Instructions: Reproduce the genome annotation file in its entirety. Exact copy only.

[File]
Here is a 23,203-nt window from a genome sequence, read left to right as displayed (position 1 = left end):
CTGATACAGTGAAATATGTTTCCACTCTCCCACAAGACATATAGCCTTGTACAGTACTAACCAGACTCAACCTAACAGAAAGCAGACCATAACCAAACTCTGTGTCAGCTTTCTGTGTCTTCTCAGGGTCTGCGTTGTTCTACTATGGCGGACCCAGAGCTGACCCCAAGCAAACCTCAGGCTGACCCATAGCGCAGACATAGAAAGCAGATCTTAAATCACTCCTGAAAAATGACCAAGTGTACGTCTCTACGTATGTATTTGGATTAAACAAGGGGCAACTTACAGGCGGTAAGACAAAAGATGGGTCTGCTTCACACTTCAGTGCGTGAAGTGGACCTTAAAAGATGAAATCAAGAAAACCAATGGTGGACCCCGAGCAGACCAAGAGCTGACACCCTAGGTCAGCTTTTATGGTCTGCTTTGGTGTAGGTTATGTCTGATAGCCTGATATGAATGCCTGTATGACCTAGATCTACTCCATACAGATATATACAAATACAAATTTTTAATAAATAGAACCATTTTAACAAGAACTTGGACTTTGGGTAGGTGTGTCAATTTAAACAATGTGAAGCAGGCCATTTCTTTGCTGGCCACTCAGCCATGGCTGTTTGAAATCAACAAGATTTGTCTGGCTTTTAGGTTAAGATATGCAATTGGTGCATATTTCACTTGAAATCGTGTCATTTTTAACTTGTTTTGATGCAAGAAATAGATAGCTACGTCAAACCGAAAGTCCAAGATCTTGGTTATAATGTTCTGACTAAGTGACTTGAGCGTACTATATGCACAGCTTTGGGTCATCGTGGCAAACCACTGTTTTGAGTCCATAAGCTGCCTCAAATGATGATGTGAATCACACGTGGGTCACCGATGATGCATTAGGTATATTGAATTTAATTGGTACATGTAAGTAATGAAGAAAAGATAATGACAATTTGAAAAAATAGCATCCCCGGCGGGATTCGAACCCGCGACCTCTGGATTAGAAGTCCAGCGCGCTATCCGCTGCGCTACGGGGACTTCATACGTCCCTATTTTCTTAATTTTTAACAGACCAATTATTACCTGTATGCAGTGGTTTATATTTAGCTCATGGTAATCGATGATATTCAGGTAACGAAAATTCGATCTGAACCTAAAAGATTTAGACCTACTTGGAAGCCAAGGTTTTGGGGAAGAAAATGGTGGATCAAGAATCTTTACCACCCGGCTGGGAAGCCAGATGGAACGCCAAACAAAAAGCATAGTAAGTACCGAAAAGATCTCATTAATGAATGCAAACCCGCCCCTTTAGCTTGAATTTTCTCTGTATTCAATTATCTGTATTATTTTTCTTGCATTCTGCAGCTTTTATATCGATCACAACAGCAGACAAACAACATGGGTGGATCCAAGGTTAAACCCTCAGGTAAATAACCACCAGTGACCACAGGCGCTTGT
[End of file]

Here is a 23,203-nt window from a genome sequence, read left to right as displayed (position 1 = left end):
CTGATACAGTGAAATATGTTTCCACTCTCCCACAAGACATATAGCCTTGTACAGTACTAACCAGACTCAACCTAACAGAAAGCAGACCATAACCAAACTCTGTGTCAGCTTTCTGTGTCTTCTCAGGGTCTGCGTTGTTCTACTATGGCGGACCCAGAGCTGACCCCAAGCAAACCTCAGGCTGACCCATAGCGCAGACATAGAAAGCAGATCTTAAATCACTCCTGAAAAATGACCAAGTGTACGTCTCTACGTATGTATTTGGATTAAACAAGGGGCAACTTACAGGCGGTAAGACAAAAGATGGGTCTGCTTCACACTTCAGTGCGTGAAGTGGACCTTAAAAGATGAAATCAAGAAAACCAATGGTGGACCCCGAGCAGACCAAGAGCTGACACCCTAGGTCAGCTTTTATGGTCTGCTTTGGTGTAGGTTATGTCTGATAGCCTGATATGAATGCCTGTATGACCTAGATCTACTCCATACAGATATATACAAATACAAATTTTTAATAAATAGAACCATTTTAACAAGAACTTGGACTTTGGGTAGGTGTGTCAATTTAAACAATGTGAAGCAGGCCATTTCTTTGCTGGCCACTCAGCCATGGCTGTTTGAAATCAACAAGATTTGTCTGGCTTTTAGGTTAAGATATGCAATTGGTGCATATTTCACTTGAAATCGTGTCATTTTTAACTTGTTTTGATGCAAGAAATAGATAGCTACGTCAAACCGAAAGTCCAAGATCTTGGTTATAATGTTCTGACTAAGTGACTTGAGCGTACTATATGCACAGCTTTGGGTCATCGTGGCAAACCACTGTTTTGAGTCCATAAGCTGCCTCAAATGATGATGTGAATCACACGTGGGTCACCGATGATGCATTAGGTATATTGAATTTAATTGGTACATGTAAGTAATGAAGAAAAGATAATGACAATTTGAAAAAATAGCATCCCCGGCGGGATTCGAACCCGCGACCTCTGGATTAGAAGTCCAGCGCGCTATCCGCTGCGCTACGGGGACTTCATACGTCCCTATTTTCTTAATTTTTAACAGACCAATTATTACCTGTATGCAGTGGTTTATATTTAGCTCATGGTAATCGATGATATTCAGGTAACGAAAATTCGATCTGAACCTAAAAGATTTAGACCTACTTGGAAGCCAAGGTTTTGGGGAAGAAAATGGTGGATCAAGAATCTTTACCACCCGGCTGGGAAGCCAGATGGAACGCCAAACAAAAAGCATAGTAAGTACCGAAAAGATCTCATTAATGAATGCAAACCCGCCCCTTTAGCTTGAATTTTCTCTGTATTCAATTATCTGTATTATTTTTCTTGCATTCTGCAGCTTTTATATCGATCACAACAGCAGACAAACAACATGGGTGGATCCAAGGTTAAACCCTCAGGTAAATAACCACCAGTGACCACAGGCGCTTGT